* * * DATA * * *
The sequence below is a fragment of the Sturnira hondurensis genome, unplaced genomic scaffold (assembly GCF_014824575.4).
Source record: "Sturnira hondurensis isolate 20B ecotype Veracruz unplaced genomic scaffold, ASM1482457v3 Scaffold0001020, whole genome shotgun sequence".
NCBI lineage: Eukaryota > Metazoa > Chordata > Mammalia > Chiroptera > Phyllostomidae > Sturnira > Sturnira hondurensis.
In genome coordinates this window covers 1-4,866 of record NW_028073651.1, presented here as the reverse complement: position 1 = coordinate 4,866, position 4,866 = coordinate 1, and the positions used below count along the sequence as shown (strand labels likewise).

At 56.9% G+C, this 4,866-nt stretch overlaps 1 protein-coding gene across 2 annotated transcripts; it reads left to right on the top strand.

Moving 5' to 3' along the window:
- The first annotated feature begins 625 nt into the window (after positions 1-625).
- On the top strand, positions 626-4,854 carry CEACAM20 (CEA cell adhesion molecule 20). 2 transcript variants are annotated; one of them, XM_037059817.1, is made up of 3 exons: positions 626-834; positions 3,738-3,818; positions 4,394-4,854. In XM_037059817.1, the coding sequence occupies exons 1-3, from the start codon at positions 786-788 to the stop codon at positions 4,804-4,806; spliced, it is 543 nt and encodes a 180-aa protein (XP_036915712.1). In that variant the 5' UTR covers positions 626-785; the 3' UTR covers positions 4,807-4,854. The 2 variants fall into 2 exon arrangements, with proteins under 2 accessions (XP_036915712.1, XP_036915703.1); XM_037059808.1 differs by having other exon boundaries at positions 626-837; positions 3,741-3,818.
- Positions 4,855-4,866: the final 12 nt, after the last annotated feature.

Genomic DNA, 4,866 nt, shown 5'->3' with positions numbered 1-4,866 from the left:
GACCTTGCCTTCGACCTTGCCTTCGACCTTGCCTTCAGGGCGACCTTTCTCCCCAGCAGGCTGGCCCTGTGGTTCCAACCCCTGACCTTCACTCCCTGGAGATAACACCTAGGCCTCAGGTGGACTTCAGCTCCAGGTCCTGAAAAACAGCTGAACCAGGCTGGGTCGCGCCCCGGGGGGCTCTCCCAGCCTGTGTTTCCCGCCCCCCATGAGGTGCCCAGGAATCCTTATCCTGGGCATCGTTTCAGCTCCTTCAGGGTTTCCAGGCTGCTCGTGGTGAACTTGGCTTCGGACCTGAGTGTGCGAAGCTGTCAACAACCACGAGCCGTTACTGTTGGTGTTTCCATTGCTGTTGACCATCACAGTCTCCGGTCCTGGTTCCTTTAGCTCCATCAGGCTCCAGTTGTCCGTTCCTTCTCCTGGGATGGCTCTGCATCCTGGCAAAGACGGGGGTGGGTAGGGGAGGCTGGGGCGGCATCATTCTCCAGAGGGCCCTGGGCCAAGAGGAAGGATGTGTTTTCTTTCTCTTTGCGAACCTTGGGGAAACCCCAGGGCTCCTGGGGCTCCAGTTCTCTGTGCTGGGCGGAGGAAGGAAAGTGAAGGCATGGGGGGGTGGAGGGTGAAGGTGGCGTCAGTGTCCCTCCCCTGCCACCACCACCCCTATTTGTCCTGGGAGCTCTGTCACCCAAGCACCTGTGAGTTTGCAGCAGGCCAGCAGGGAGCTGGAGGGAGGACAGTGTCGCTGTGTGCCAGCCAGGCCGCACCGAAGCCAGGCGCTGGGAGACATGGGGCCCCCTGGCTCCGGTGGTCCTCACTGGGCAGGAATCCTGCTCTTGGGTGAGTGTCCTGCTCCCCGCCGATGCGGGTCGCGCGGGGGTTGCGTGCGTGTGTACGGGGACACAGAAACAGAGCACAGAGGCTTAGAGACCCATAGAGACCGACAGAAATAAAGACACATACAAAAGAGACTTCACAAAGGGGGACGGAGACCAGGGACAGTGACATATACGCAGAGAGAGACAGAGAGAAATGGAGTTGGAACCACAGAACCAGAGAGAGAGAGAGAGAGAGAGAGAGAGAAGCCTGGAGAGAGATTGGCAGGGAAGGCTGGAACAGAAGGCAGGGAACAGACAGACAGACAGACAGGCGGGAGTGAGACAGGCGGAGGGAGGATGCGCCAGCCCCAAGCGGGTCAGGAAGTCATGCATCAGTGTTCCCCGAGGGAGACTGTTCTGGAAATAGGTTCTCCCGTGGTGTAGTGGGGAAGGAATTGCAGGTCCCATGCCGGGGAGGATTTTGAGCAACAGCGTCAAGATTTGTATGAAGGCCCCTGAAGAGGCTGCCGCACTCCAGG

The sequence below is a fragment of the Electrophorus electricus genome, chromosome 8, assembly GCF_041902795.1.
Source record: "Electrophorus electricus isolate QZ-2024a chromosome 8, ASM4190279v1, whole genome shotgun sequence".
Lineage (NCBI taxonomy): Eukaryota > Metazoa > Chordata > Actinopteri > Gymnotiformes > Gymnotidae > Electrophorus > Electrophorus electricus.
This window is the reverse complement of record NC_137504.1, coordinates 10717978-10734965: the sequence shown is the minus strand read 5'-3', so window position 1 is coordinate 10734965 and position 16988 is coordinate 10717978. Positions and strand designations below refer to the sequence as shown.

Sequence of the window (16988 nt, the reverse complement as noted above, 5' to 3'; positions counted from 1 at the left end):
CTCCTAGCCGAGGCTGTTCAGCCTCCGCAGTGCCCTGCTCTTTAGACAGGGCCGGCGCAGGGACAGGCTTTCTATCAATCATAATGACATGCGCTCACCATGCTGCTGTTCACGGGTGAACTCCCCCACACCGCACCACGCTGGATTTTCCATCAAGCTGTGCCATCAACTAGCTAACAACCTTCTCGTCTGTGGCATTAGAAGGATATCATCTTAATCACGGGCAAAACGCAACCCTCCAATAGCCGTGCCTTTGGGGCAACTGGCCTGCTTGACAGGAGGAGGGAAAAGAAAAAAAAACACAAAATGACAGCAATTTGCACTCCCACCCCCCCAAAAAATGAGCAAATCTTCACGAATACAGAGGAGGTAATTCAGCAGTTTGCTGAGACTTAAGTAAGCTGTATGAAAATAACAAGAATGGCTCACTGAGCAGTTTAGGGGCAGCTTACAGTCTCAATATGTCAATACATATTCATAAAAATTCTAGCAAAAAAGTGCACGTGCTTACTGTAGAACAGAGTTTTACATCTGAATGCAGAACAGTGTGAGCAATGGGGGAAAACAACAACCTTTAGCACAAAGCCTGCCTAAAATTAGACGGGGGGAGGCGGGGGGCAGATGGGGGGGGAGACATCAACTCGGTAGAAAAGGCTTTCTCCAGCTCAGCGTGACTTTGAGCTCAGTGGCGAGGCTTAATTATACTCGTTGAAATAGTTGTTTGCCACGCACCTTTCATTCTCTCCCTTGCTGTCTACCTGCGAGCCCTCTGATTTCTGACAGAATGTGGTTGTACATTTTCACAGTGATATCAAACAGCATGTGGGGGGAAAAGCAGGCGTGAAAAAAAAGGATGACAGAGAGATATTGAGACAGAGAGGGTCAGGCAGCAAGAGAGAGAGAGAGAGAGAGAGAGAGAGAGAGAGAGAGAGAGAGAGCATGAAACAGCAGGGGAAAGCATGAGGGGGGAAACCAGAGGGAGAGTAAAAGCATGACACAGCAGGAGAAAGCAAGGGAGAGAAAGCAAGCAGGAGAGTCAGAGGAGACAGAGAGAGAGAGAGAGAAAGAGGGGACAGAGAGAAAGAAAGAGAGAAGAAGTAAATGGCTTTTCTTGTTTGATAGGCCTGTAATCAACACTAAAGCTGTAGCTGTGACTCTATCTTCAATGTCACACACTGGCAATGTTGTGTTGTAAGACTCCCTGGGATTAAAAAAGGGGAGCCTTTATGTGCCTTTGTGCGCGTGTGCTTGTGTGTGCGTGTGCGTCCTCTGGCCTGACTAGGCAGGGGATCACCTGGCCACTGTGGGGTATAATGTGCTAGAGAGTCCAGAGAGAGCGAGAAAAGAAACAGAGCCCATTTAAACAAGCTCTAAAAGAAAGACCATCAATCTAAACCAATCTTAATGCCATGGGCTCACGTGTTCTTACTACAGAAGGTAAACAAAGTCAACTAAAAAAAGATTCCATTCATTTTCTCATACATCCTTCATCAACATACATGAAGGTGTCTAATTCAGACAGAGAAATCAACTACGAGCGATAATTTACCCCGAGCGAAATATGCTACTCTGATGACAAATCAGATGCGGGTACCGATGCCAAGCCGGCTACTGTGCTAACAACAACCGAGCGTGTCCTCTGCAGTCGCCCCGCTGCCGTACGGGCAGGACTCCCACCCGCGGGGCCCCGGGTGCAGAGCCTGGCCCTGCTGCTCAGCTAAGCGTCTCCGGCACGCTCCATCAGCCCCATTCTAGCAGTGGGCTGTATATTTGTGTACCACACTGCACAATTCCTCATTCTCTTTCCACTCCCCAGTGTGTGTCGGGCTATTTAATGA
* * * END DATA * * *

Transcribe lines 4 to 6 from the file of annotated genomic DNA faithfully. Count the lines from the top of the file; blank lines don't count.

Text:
In genome coordinates this window covers 1-4,866 of record NW_028073651.1, presented here as the reverse complement: position 1 = coordinate 4,866, position 4,866 = coordinate 1, and the positions used below count along the sequence as shown (strand labels likewise).

At 56.9% G+C, this 4,866-nt stretch overlaps 1 protein-coding gene across 2 annotated transcripts; it reads left to right on the top strand.

Moving 5' to 3' along the window: